Exercise and Fitness Guide

5 Ways to Avoid Common Yoga Injuries

Dr. Cindy Haines Feb 7th, 2014 (updated Jun 9th, 2015)
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The practice of yoga is simple and complex all at the same time. When performed correctly and appropriately, yoga poses and physical practices provide great benefits with little risk. But done incorrectly, or before one is ready for any given pose or practice, the benefits may not be as meaningful, and the pose or practice could lead to injury. To maximize the benefits and minimize any risk, here are five ways to avoid common yoga injuries.

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Start low
Start low

One of the most common mistakes is to make the incorrect assumption that yoga is "just stretching" and that any/every pose is appropriate for anyone/everyone right out of the gate. Check out the yoga class offerings available to you and start by selecting one that is suited for beginners.

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Go slow
Go slow

Once you've gotten the lay of the land and see what you're ready for, investigate other class offerings and try those you feel prepared to take. Know that in any class you can modify and choose to do only poses with which you are familiar and comfortable.

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Some like it hot (but some don't)
Some like it hot (but some don't)

Lots of yoga studios offer hot or warm classes. This can mean different things, depending on the studio and the class type. If you have not done yoga before or have never done a hot yoga class, this may not be a good option until you become more familiar with the offerings. Hot classes add a whole new dimension of physical and mental challenge. You may love it - but you may not.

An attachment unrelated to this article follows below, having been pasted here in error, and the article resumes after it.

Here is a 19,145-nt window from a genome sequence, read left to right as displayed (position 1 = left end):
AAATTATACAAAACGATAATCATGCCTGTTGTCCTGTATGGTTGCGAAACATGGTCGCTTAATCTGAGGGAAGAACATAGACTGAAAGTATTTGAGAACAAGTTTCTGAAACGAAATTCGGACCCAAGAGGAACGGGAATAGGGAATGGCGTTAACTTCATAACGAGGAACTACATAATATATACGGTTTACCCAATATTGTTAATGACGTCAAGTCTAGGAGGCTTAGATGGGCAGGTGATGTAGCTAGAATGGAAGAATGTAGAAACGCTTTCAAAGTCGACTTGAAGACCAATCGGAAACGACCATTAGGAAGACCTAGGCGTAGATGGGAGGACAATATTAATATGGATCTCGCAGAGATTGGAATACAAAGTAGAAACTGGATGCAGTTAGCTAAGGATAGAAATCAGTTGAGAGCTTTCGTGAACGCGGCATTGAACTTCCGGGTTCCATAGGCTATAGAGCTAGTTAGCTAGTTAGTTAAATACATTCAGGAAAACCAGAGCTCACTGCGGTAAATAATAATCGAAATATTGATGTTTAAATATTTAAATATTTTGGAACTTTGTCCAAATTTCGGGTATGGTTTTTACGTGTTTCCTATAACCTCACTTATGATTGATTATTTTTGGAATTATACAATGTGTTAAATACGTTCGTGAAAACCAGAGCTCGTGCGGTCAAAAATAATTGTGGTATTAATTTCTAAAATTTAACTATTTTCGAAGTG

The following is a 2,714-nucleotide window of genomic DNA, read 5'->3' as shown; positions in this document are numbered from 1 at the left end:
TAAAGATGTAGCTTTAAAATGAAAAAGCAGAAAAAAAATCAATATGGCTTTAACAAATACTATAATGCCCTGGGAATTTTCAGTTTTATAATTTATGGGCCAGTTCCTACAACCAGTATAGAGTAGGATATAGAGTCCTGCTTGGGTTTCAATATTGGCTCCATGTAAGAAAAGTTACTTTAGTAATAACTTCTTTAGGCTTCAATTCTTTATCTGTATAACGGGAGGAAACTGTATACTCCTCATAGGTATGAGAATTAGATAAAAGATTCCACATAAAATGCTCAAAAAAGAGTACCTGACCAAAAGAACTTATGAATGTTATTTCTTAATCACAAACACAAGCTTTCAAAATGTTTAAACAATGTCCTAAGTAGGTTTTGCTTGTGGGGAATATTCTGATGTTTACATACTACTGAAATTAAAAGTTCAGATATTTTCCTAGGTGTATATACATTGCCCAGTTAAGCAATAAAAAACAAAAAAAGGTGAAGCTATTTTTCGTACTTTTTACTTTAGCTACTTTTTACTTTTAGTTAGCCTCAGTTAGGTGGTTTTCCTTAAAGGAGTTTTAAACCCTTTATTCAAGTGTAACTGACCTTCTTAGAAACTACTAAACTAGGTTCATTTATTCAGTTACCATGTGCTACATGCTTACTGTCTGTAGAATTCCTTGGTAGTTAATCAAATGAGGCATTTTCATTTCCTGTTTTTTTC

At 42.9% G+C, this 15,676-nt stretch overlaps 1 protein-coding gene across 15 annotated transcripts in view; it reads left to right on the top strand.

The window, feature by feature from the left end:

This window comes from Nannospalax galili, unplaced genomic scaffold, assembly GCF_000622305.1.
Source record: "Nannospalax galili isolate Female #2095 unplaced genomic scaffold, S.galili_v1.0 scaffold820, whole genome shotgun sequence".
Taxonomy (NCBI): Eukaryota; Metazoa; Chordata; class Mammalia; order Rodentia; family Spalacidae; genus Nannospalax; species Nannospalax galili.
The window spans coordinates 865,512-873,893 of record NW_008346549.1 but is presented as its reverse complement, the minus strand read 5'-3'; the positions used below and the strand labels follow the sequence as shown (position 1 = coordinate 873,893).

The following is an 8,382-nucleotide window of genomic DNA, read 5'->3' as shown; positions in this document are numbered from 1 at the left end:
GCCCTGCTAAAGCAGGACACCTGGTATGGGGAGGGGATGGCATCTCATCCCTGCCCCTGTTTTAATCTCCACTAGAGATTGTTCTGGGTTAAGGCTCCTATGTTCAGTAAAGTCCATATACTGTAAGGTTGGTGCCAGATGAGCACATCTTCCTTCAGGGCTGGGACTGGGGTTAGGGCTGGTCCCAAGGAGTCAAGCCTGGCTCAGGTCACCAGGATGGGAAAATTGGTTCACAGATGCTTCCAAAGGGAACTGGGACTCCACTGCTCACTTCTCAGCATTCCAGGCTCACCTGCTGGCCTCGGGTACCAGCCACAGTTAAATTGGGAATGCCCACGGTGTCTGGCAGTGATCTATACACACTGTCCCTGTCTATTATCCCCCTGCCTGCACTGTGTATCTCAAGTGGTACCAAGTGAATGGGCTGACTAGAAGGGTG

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Become master of your domain
Become master of your domain

You, and only you, know when you are ready to push your edge in yoga. The philosophy of yoga is a gentle exploration and evolution. Know that when ready, there is always more to explore - so no need to rush. Become a master of what you feel comfortable exploring and then (and only then), add more.

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Communicate
Communicate

A big benefit to yoga at a yoga studio is teachers you can talk to! Look for studios with legitimate credentials - are the yoga teachers certified in yoga? Do they have other credentials - personal training, etc.? Let your teacher(s) know where you are in your yoga journey, ask for appropriate modifications and next steps. But always remember: On your yoga journey, YOU are your own best teacher.